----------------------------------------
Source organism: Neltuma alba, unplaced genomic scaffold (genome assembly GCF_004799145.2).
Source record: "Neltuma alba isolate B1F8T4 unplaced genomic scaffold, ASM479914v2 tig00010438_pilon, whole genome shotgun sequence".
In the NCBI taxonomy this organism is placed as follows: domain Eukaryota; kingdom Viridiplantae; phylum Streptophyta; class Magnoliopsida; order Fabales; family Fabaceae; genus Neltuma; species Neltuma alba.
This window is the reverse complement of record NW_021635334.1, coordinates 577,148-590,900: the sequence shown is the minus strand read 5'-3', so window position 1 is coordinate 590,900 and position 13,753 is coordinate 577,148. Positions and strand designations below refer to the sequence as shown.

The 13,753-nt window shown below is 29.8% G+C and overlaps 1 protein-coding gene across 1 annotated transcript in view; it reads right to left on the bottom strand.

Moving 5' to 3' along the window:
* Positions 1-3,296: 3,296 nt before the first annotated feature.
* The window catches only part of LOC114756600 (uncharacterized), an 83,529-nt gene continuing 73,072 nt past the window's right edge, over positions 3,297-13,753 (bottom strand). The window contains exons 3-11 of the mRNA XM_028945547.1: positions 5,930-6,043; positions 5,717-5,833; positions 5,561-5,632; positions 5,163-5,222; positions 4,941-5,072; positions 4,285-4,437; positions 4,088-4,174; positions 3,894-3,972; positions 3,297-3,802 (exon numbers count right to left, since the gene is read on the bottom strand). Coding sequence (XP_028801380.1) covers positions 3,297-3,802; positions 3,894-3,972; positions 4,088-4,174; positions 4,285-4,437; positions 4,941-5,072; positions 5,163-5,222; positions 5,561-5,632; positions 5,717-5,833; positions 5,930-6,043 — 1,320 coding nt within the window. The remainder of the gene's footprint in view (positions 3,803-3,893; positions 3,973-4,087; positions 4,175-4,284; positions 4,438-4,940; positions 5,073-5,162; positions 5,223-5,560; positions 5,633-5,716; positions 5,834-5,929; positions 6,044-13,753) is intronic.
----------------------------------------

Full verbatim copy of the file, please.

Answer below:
Source organism: Neltuma alba, unplaced genomic scaffold (genome assembly GCF_004799145.2).
Source record: "Neltuma alba isolate B1F8T4 unplaced genomic scaffold, ASM479914v2 tig00010438_pilon, whole genome shotgun sequence".
In the NCBI taxonomy this organism is placed as follows: domain Eukaryota; kingdom Viridiplantae; phylum Streptophyta; class Magnoliopsida; order Fabales; family Fabaceae; genus Neltuma; species Neltuma alba.
This window is the reverse complement of record NW_021635334.1, coordinates 577,148-590,900: the sequence shown is the minus strand read 5'-3', so window position 1 is coordinate 590,900 and position 13,753 is coordinate 577,148. Positions and strand designations below refer to the sequence as shown.

The 13,753-nt window shown below is 29.8% G+C and overlaps 1 protein-coding gene across 1 annotated transcript in view; it reads right to left on the bottom strand.

Moving 5' to 3' along the window:
* Positions 1-3,296: 3,296 nt before the first annotated feature.
* The window catches only part of LOC114756600 (uncharacterized), an 83,529-nt gene continuing 73,072 nt past the window's right edge, over positions 3,297-13,753 (bottom strand). The window contains exons 3-11 of the mRNA XM_028945547.1: positions 5,930-6,043; positions 5,717-5,833; positions 5,561-5,632; positions 5,163-5,222; positions 4,941-5,072; positions 4,285-4,437; positions 4,088-4,174; positions 3,894-3,972; positions 3,297-3,802 (exon numbers count right to left, since the gene is read on the bottom strand). Coding sequence (XP_028801380.1) covers positions 3,297-3,802; positions 3,894-3,972; positions 4,088-4,174; positions 4,285-4,437; positions 4,941-5,072; positions 5,163-5,222; positions 5,561-5,632; positions 5,717-5,833; positions 5,930-6,043 — 1,320 coding nt within the window. The remainder of the gene's footprint in view (positions 3,803-3,893; positions 3,973-4,087; positions 4,175-4,284; positions 4,438-4,940; positions 5,073-5,162; positions 5,223-5,560; positions 5,633-5,716; positions 5,834-5,929; positions 6,044-13,753) is intronic.